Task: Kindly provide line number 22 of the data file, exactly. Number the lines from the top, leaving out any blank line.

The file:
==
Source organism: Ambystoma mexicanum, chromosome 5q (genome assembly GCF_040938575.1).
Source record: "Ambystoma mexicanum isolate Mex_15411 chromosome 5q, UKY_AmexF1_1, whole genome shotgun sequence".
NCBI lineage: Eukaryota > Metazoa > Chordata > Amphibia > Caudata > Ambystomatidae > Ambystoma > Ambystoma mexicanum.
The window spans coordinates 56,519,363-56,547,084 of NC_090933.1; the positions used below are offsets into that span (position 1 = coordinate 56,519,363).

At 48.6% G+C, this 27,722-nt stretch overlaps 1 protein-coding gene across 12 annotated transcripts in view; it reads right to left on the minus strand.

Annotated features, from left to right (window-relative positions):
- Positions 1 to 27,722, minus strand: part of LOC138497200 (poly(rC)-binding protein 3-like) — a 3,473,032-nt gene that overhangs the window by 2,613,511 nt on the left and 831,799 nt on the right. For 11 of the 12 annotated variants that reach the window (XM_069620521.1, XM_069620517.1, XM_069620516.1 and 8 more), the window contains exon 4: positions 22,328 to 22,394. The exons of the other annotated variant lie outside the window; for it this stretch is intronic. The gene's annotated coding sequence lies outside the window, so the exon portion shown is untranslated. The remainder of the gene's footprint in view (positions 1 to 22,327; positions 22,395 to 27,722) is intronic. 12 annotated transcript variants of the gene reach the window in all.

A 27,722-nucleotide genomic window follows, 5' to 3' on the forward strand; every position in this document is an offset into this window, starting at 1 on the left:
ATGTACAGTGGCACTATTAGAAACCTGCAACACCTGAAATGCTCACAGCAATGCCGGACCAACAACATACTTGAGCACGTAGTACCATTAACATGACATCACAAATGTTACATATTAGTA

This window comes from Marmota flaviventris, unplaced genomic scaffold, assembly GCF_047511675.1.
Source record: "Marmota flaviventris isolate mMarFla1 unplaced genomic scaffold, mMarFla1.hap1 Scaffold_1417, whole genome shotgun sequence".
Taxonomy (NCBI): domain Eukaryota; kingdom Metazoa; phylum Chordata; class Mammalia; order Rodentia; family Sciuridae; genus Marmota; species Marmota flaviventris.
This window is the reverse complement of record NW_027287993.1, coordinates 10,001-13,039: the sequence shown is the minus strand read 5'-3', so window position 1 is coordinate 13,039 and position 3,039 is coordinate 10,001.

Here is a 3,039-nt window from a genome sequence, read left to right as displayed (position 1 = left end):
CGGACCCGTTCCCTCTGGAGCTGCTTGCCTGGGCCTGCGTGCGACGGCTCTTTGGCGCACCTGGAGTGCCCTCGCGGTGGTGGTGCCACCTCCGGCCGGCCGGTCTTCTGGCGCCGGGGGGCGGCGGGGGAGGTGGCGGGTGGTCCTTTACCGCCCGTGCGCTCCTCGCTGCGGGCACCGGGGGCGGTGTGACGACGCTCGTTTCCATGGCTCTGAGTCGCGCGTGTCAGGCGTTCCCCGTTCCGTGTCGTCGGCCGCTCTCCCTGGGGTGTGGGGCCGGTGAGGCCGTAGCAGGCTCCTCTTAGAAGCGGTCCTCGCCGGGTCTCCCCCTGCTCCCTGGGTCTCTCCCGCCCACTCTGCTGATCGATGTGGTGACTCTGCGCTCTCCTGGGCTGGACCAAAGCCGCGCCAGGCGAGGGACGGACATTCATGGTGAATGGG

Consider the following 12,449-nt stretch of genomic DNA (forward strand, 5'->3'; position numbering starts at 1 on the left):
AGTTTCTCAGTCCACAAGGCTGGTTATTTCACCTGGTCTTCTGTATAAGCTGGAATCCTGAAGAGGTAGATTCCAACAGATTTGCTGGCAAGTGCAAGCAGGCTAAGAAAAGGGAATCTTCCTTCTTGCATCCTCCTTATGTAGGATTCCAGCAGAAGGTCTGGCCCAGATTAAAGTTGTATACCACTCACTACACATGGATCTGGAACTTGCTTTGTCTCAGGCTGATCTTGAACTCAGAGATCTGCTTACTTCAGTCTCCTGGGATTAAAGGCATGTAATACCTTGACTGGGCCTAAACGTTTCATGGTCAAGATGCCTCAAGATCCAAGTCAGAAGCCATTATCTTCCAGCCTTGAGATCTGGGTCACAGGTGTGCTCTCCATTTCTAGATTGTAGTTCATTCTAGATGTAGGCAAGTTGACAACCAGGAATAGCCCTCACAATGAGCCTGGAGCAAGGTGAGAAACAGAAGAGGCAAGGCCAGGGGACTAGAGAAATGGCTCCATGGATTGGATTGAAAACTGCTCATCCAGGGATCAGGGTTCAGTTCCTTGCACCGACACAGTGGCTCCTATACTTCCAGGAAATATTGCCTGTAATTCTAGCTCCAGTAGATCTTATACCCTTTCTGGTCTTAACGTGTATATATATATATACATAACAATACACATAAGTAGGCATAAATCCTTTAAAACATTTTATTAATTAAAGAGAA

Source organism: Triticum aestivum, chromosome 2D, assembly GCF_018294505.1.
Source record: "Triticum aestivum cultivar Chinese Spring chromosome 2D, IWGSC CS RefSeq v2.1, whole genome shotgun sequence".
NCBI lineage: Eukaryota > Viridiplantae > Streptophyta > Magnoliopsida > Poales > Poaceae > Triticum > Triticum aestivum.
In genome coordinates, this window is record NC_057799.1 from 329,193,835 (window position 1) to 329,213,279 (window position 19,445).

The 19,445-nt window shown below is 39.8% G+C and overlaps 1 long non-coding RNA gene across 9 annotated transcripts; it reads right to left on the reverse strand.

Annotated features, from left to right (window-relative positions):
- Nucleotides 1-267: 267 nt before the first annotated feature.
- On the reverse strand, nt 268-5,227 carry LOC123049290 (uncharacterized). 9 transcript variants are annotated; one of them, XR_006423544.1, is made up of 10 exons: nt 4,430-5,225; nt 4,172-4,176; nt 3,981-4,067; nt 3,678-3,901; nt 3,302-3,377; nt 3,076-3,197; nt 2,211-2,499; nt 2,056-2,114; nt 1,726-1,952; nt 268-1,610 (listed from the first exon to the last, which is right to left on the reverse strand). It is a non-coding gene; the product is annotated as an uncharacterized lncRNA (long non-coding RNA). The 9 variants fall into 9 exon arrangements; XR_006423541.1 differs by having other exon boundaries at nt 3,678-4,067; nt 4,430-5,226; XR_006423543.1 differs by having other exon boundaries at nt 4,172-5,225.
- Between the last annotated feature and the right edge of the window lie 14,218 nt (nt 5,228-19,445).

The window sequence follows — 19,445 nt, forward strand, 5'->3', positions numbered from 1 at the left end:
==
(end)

The 19,445-nt window shown below is 39.8% G+C and overlaps 1 long non-coding RNA gene across 9 annotated transcripts; it reads right to left on the reverse strand.